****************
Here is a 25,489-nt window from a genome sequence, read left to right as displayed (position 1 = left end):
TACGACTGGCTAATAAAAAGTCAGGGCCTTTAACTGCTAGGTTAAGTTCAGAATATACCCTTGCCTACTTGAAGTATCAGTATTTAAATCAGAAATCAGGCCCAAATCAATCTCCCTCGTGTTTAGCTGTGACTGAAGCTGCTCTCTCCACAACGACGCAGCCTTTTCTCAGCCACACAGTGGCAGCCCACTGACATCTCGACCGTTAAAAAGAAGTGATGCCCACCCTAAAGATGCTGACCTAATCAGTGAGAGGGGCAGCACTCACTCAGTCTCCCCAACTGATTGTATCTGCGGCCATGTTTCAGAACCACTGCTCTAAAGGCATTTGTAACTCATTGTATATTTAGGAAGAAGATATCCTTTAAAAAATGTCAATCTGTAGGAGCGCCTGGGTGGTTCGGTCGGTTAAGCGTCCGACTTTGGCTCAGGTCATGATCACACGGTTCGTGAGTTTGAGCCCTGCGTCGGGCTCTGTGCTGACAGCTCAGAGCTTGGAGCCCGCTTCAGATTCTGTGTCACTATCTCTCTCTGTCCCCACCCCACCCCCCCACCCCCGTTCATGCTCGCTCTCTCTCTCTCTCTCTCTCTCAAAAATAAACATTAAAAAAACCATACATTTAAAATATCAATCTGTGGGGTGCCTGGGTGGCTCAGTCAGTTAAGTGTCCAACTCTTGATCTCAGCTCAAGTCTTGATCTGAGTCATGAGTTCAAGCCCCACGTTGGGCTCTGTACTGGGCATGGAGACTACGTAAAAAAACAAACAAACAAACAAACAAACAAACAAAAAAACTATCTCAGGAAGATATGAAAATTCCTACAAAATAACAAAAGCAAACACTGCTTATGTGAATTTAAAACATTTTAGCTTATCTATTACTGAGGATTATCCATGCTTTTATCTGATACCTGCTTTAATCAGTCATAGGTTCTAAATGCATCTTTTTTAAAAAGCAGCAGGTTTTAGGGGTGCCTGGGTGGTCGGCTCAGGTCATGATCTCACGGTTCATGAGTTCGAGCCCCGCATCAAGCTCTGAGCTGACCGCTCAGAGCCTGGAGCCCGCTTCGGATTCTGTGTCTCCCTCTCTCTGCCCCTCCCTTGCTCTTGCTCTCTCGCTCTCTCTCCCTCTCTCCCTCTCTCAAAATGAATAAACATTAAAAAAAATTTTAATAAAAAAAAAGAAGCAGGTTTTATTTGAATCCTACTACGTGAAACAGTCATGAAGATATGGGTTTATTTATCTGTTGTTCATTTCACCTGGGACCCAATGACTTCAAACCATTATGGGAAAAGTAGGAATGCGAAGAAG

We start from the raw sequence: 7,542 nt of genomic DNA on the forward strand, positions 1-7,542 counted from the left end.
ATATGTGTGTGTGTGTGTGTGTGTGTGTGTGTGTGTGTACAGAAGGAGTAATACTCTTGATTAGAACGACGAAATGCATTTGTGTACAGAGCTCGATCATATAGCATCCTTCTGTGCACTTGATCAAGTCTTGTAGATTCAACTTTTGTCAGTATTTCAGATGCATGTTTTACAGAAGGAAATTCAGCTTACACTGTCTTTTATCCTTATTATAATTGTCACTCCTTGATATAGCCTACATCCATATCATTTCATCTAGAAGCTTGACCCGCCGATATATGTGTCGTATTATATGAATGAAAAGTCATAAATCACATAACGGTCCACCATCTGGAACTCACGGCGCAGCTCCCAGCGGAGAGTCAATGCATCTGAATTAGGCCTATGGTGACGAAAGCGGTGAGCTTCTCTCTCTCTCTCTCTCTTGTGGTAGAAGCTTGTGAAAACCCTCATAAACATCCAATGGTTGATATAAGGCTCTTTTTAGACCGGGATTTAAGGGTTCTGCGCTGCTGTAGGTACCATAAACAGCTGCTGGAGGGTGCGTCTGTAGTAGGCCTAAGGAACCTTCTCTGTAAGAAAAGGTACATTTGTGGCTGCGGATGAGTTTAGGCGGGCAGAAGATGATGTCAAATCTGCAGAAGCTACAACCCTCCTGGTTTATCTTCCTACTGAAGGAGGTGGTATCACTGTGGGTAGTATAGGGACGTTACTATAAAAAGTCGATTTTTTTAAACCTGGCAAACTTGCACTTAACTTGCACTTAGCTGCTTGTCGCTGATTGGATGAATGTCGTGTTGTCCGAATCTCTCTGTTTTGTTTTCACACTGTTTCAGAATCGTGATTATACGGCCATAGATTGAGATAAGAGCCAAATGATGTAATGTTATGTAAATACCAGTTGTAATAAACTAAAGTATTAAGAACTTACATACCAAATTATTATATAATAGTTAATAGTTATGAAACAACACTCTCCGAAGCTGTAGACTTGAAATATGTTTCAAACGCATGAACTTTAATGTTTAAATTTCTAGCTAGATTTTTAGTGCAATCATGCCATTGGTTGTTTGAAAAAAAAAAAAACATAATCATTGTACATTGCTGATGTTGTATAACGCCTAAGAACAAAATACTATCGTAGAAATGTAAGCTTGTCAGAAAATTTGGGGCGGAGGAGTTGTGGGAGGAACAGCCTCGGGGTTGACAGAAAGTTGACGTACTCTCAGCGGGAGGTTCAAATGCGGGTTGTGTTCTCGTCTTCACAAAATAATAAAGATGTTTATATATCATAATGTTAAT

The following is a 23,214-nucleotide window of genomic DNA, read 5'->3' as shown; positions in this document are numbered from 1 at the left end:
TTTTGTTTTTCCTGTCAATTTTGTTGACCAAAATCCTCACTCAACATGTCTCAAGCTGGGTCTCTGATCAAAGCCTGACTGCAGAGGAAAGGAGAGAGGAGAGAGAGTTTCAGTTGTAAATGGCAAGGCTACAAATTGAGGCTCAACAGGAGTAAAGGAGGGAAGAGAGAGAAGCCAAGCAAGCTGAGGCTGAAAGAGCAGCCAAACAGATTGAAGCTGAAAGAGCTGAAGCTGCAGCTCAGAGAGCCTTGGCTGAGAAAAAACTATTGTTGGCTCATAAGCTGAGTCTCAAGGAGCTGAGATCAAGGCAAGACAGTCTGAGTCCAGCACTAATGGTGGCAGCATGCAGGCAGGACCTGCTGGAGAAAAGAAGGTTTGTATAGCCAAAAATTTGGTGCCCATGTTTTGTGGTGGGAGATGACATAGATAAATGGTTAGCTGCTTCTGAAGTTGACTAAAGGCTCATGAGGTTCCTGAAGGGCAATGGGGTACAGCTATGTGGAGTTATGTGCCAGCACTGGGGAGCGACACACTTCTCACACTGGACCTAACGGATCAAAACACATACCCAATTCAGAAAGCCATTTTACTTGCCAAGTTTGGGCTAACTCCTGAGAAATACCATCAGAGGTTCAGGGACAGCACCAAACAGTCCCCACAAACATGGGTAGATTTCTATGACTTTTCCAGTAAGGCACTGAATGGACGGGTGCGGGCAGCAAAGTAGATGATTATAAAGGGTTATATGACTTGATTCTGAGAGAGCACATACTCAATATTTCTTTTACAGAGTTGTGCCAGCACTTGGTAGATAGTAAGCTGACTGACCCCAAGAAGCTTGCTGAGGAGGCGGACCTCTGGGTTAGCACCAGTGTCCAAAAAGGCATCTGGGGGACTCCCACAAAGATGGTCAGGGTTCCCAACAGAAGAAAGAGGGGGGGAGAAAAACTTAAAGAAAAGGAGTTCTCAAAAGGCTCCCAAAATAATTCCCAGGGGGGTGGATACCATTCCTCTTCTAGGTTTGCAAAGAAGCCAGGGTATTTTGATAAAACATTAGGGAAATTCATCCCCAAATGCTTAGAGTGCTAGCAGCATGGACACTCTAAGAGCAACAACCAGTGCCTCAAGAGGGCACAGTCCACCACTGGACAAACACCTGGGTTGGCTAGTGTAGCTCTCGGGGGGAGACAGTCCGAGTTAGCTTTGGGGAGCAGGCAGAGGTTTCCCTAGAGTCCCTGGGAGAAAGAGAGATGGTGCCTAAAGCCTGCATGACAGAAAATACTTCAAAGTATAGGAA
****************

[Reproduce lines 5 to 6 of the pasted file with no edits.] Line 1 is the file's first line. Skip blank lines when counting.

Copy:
The following is a 23,214-nucleotide window of genomic DNA, read 5'->3' as shown; positions in this document are numbered from 1 at the left end:
TTTTGTTTTTCCTGTCAATTTTGTTGACCAAAATCCTCACTCAACATGTCTCAAGCTGGGTCTCTGATCAAAGCCTGACTGCAGAGGAAAGGAGAGAGGAGAGAGAGTTTCAGTTGTAAATGGCAAGGCTACAAATTGAGGCTCAACAGGAGTAAAGGAGGGAAGAGAGAGAAGCCAAGCAAGCTGAGGCTGAAAGAGCAGCCAAACAGATTGAAGCTGAAAGAGCTGAAGCTGCAGCTCAGAGAGCCTTGGCTGAGAAAAAACTATTGTTGGCTCATAAGCTGAGTCTCAAGGAGCTGAGATCAAGGCAAGACAGTCTGAGTCCAGCACTAATGGTGGCAGCATGCAGGCAGGACCTGCTGGAGAAAAGAAGGTTTGTATAGCCAAAAATTTGGTGCCCATGTTTTGTGGTGGGAGATGACATAGATAAATGGTTAGCTGCTTCTGAAGTTGACTAAAGGCTCATGAGGTTCCTGAAGGGCAATGGGGTACAGCTATGTGGAGTTATGTGCCAGCACTGGGGAGCGACACACTTCTCACACTGGACCTAACGGATCAAAACACATACCCAATTCAGAAAGCCATTTTACTTGCCAAGTTTGGGCTAACTCCTGAGAAATACCATCAGAGGTTCAGGGACAGCACCAAACAGTCCCCACAAACATGGGTAGATTTCTATGACTTTTCCAGTAAGGCACTGAATGGACGGGTGCGGGCAGCAAAGTAGATGATTATAAAGGGTTATATGACTTGATTCTGAGAGAGCACATACTCAATATTTCTTTTACAGAGTTGTGCCAGCACTTGGTAGATAGTAAGCTGACTGACCCCAAGAAGCTTGCTGAGGAGGCGGACCTCTGGGTTAGCACCAGTGTCCAAAAAGGCATCTGGGGGACTCCCACAAAGATGGTCAGGGTTCCCAACAGAAGAAAGAGGGGGGGAGAAAAACTTAAAGAAAAGGAGTTCTCAAAAGGCTCCCAAAATAATTCCCAGGGGGGTGGATACCATTCCTCTTCTAGGTTTGCAAAGAAGCCAGGGTATTTTGATAAAACATTAGGGAAATTCATCCCCAAATGCTTAGAGTGCTAGCAGCATGGACACTCTAAGAGCAACAACCAGTGCCTCAAGAGGGCACAGTCCACCACTGGACAAACACCTGGGTTGGCTAGTGTAGCTCTCGGGGGGAGACAGTCCGAGTTAGCTTTGGGGAGCAGGCAGAGGTTTCCCTAGAGTCCCTGGGAGAAAGAGAGATGGTGCCTAAAGCCTGCATGACAGAAAATACTTCAAAGTATAGGAA